I posted previously
about a great little service, called Mosaic
, that provided snippets of the news from the Middle East and translated them into English, for those that don't speak Arabic or the local language in which the news is broadcast. Now, while this is amazing in its own right and points somewhat to how we will watch our tv in the future, the need for an English Language free to air News channel is an obvious one. At the end of May, Al Jazeera International
will launch its new English speaking channel to start to provide the bridge to the West. The channel will bring its new age journalism to the masses and will no doubt continue its bare bones approach to journalism thats has stirred up so much controversy since its launch
. Even with names such as Sir David Frost and Rageh Omar
due to join the channel, I believe that it will still breed controversy but is a welcome addition to an onviously vacant area.
The channel comes at a critical time and will give a much needed outward view to the West, even if Dubya doesn't like them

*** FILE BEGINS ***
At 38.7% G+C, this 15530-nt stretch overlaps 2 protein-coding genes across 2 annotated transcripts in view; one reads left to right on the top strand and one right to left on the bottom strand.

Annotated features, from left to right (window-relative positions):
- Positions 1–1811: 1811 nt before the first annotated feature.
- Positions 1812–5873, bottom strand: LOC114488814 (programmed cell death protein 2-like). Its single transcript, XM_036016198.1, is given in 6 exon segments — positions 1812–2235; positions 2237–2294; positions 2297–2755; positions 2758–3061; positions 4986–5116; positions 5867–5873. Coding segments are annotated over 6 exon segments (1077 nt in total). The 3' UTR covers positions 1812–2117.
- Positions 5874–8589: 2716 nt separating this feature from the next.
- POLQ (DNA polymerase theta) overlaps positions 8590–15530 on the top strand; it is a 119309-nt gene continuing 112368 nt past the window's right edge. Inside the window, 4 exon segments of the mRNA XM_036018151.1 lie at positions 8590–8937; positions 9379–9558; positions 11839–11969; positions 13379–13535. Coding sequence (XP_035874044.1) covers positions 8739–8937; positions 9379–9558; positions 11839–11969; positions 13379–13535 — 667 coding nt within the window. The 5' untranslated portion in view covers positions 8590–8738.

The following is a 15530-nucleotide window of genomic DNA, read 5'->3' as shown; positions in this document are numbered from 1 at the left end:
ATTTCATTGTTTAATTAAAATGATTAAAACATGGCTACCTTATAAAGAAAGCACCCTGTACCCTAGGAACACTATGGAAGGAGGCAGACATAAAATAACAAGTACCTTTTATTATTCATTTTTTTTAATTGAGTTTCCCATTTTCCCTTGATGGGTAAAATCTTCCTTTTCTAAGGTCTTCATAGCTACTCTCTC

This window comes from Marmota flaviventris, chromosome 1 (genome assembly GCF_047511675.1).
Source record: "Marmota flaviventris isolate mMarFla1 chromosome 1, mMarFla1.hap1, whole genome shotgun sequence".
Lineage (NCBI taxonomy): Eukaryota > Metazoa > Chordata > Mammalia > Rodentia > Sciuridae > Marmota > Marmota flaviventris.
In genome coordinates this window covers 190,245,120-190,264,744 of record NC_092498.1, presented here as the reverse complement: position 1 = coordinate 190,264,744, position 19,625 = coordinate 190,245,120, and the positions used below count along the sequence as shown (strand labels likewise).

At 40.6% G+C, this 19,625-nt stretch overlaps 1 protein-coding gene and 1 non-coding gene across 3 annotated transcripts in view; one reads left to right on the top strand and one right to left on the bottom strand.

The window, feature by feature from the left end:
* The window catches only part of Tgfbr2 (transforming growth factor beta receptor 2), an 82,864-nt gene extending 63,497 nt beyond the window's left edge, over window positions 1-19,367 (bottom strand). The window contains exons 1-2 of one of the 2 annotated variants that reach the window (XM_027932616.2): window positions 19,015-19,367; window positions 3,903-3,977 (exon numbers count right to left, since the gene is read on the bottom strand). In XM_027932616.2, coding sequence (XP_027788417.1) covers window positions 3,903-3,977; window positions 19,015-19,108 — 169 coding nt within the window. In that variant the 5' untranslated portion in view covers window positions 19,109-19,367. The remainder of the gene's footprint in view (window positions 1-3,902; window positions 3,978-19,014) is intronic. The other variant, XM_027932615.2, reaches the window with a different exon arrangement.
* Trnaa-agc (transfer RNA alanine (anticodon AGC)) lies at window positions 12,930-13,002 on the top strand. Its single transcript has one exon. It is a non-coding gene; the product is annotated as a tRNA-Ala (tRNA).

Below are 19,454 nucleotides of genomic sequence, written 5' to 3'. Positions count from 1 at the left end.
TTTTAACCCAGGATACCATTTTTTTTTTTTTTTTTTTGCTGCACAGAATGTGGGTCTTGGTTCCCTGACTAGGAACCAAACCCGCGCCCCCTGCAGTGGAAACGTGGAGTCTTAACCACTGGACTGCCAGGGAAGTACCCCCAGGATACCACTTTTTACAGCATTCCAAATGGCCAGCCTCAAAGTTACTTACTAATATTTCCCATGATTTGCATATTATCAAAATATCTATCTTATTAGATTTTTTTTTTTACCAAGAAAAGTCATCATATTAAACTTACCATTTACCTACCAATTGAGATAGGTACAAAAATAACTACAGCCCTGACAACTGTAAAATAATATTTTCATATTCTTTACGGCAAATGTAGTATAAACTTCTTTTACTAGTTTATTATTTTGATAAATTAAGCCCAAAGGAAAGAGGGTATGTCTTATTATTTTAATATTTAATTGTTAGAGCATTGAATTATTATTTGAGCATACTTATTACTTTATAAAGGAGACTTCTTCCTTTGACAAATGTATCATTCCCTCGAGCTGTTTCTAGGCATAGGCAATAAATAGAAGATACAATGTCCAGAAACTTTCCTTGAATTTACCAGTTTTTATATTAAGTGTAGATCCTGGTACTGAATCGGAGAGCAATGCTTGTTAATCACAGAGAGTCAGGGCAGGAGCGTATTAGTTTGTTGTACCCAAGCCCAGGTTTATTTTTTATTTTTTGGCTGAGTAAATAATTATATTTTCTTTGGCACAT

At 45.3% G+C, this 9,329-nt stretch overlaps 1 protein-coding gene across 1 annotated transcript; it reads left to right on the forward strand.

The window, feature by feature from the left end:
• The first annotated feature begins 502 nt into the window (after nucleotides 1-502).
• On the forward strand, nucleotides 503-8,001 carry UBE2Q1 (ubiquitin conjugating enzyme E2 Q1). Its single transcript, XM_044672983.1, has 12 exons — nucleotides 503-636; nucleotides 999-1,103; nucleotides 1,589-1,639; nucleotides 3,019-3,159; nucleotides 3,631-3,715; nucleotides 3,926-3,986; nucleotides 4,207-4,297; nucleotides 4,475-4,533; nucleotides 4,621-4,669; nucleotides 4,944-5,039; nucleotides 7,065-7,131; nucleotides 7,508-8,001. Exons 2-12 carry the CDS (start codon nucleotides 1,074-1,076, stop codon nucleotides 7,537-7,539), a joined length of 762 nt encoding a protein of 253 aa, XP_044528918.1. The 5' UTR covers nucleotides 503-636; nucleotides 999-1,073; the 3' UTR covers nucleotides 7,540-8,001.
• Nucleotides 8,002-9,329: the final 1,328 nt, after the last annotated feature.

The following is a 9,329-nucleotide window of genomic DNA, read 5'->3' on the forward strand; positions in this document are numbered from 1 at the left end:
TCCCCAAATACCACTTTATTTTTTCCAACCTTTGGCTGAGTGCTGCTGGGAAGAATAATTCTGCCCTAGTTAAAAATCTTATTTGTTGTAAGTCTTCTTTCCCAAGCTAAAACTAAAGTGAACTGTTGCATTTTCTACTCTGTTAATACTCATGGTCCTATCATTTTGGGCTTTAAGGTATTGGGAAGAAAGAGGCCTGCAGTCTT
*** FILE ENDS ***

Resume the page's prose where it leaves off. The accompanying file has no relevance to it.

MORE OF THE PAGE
very much. But, I digress. I want to concentrate a little closer to home. Al Jazeera satisfies one type of audience including those who live in the UAE, but what we are beginning to find is the tipping point to the English Language is slowly drawing nearer to the point that soon, more people in the UAE will be more likely to speak English than Arabic, as a sole language. Now, what I am not saying is to get rid of the Arabic TV stations. No, what I am saying is that something is needed to compliment these channels, and fast. Increasngly business is transacted in English, the financial institutions function in English and many larger and multi-national organisations located here use English as their official language. With the influx of expatriates, a Pan-Emirate current affairs type channel, at this point in time, would have numerous benefits, and, I believe, would be hugely popular. If we consider that we rely on, let's be real, very little good quality daily written media, we are sometimes being fed undebated nonsense. Some of the radio stations promote a litle debate as do new media such as blogs, but the time has come to step up and move news and current affairs to the forefront to satisfy the ever growing non-Arabic speaking crowd. Now that the Ministy of Information is defunct, the Ministry under whose remit this would now fall could gain some serious browny points from implementing such a channel in a first real move for free speech. If Qatar can do it, so can we.